|Lakes (in News)||Country/Place|
|Lake Eyre (or Lake Kati Thanda)||South Australia|
|Lake Chad||Nigeria, Niger, Cameroon, and Chad|
|Sea of Galilee||Isreal and Syria|
|Hamun Lake||Iran-Afghanistan Border|
|Lake Titicaca||Peru and Bolivia|
|Great Salt Lake||USA|
|Lake Ebinur (Ebi Lake)||China|
|Lake Suchitlan||El Salvador|
|Lake Victoria||Africa (Uganda, Kenya, Tanzania)|
|Aral Sea||Kazakhstan and Uzbekistan|
|Dead Sea||Jordan, West Bank, Israel|
|Lake Tanganyika||Tanzania, Democratic Republic of Congo, Zambia and Burundi|
- Black Sea is not a lake since Bosporus and Dardanelles Straits connect it to the Mediterranean Sea. Many big rivers fall into the Black Sea, making the salinity of its surface water half that of the ocean: 17‰.
- Caspian Sea and the Dead Sea are lakes. The surface and shores of the Dead Sea are 423 meters below sea level, making it Earth’s lowest elevation on land.
- While writing facts about lakes, people ignore the Caspian Sea because for them it is too big to be considered a lake. But it is still a lake.
- Just like everybody else, even I have ignored the Caspian Sea while stating the below facts.
Lake Baikal – Deepest Lake
- Lake Baikal is a rift lake located in southern Siberia, Russia.
- It is the largest freshwater lake by volume in the world, containing 22 to 23% of the world’s fresh surface water.
- It is the seventh-largest lake in the world by surface area.
- Maximum depth: 1,642 m (5,387 ft)
- It is the world’s oldest (25–30 million years) and deepest lake.
- It has a long, crescent shape.
- The region to the east of Lake Baikal is referred to as Transbaikalia or as the Trans baikal.
- The loosely defined region around the lake itself is sometimes known as Baikalia.
- UNESCO declared Lake Baikal a World Heritage Site in 1996.
- Baikal-GVD (Gigaton Volume Detector)
- Russian scientists launched one of the world’s biggest underwater neutrino telescopes called the Baikal-GVD (Gigaton Volume Detector) in the waters of Lake Baikal.
- It is one of the three largest neutrino detectors in the world along with the IceCube at the South Pole and ANTARES in the Mediterranean Sea.
- It seeks to study in detail the elusive fundamental particles called neutrinos and to possibly determine their sources.
Lake Tanganyika – Longest Lake
- The longest lake in the world. [660 kilometres long]
- It is also the second largest by volume.
- It is the second deepest lake in the world, after lake Baikal.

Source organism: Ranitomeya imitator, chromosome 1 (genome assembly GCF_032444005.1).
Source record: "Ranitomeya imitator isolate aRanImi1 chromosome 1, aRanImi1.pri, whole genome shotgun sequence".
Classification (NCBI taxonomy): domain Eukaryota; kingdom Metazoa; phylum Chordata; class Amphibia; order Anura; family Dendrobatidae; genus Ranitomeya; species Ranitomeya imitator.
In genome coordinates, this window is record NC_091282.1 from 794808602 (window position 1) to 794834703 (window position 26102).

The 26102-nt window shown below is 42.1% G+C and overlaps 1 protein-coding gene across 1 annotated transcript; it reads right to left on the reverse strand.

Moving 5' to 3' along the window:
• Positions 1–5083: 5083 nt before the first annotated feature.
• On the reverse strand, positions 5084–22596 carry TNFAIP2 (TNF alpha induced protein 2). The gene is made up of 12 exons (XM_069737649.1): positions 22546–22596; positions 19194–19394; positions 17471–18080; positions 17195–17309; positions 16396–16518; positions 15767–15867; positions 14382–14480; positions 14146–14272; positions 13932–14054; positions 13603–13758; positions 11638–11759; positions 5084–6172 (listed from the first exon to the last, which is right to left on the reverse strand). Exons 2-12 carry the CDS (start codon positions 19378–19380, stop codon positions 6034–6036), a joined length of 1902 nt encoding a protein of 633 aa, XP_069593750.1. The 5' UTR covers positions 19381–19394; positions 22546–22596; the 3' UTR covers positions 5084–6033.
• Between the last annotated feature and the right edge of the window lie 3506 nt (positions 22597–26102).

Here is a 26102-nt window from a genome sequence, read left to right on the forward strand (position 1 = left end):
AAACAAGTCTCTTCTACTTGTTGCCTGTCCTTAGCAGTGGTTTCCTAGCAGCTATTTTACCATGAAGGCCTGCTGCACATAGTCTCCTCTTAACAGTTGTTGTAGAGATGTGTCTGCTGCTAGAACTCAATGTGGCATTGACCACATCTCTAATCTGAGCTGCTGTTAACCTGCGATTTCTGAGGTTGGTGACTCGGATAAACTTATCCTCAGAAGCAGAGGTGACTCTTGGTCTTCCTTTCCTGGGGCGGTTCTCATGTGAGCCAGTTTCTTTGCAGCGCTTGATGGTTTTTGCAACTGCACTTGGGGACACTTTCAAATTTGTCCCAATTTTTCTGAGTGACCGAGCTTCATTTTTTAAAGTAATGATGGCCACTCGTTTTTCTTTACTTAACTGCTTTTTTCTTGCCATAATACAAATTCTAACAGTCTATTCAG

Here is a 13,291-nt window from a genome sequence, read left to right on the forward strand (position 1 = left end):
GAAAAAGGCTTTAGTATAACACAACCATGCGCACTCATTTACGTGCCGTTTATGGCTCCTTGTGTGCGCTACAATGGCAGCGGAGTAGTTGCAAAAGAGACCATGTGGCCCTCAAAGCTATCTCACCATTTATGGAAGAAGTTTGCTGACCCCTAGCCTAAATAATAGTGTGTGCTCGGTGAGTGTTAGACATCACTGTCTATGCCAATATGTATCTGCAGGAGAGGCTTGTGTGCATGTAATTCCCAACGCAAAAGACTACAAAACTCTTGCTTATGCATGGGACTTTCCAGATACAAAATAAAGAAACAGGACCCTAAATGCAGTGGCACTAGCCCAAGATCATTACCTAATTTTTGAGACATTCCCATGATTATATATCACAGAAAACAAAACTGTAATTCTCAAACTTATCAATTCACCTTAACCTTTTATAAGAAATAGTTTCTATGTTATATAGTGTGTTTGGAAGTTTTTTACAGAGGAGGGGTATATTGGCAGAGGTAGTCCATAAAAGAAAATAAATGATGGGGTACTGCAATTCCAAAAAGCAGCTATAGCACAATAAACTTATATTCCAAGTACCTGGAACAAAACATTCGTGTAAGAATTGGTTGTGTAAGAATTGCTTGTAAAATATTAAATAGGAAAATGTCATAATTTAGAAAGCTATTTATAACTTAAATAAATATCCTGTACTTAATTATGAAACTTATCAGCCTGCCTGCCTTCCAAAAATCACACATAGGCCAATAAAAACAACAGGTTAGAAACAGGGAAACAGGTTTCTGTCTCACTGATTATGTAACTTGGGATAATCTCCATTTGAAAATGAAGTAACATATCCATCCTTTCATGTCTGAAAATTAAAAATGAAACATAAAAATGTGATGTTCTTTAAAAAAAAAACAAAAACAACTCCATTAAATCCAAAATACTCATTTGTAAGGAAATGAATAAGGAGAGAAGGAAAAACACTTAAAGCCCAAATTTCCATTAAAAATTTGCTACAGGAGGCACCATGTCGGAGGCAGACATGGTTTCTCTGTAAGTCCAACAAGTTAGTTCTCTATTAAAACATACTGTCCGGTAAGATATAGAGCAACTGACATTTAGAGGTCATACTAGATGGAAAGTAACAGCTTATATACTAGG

World’s Highest and Lowest Lakes
- The world’s highest lake, if size is not a criterion, may be the crater lake of Ojos del Salado, at 6,390 metres. It is in Andes.
- The highest large lake in the world is the Pumoyong Tso (Pumuoyong Tso), in the Tibet Autonomous Region of China. [5,018 metres above sea level]
- The world’s highest commercially navigable lake is Lake Titicaca in Peru and Bolivia border at 3,812 m. It is also the largest lake in South America.
- The world’s lowest lake is the Dead Sea, bordering Israel and Jordan at 418 metres below sea level. It is also one of the lakes with highest salt concentration.
The Largest Lakes (surface area) by Continent
- Australia – Lake Eyre (salt lake)
- Africa – Lake Victoria, also the third-largest freshwater lake on Earth. It is one of the Great Lakes of Africa.
- Antarctica – Lake Vostok (subglacial)
- Asia – Lake Baikal (if the Caspian Sea is considered a lake, it is the largest in Eurasia, but is divided between the two geographic continents)
- Europe – Lake Ladoga, followed by Lake Onega, both located in northwestern Russia.
- North America – Lake Superior.
- South America – Lake Titicaca, which is also the highest navigable body of water on Earth at 3,812 metres above sea level. The much larger Lake Maracaibo is a contiguous body of water with the sea, so it is ignored. ,
- Great Lakes of North America are a series of interconnected freshwater lakes which connect to the Atlantic Ocean through the Saint Lawrence Seaway.
- Consisting of Lakes Superior, Michigan, Huron, Erie, and Ontario [in the order of west to east]. Superior, Huron, Michigan, Erie, and Ontario [In the order of largest to smallest].
- Lake Superior is the largest continental lake in the world by area, and Lake Michigan is the largest lake that is entirely within one country.
- The Great Lakes are today used as a major water transport corridor for bulk goods.
- The Great Lakes Waterway connects all the lakes; the smaller Saint Lawrence Seaway connects the lakes to the Atlantic oceans.
- Also called the Salt Sea.
- Lake bordering Jordan to the east, and Palestine and Israel to the west.
- It Earth’s lowest elevation on land.
- It was a lake lying between Kazakhstan in the north and Uzbekistan, in the south.
- Aral Sea has been steadily shrinking since the 1960s after the rivers that fed it were diverted by Soviet irrigation projects.
African Great Lakes
- Series of lakes constituting the part of the Rift Valley lakes in and around the East African Rift.
- They include Lake Victoria, the second-largest freshwater lake in the world, and Lake Tanganyika, the world’s second-largest in volume as well as the second deepest.
Largest Lakes by Surface Area
[Caspian Sea Excluded in all facts]
- Lake Superior – North America
- Lake Victoria – Africa
- Lake Huron – North America
- Lake Michigan – North America
Largest Lakes by Volume
- Baikal – Asia
- Tanganyika – Africa
- Superior – North America
Deepest Lakes in the World
- Lake Baikal – Asia
- Lake Tanganyika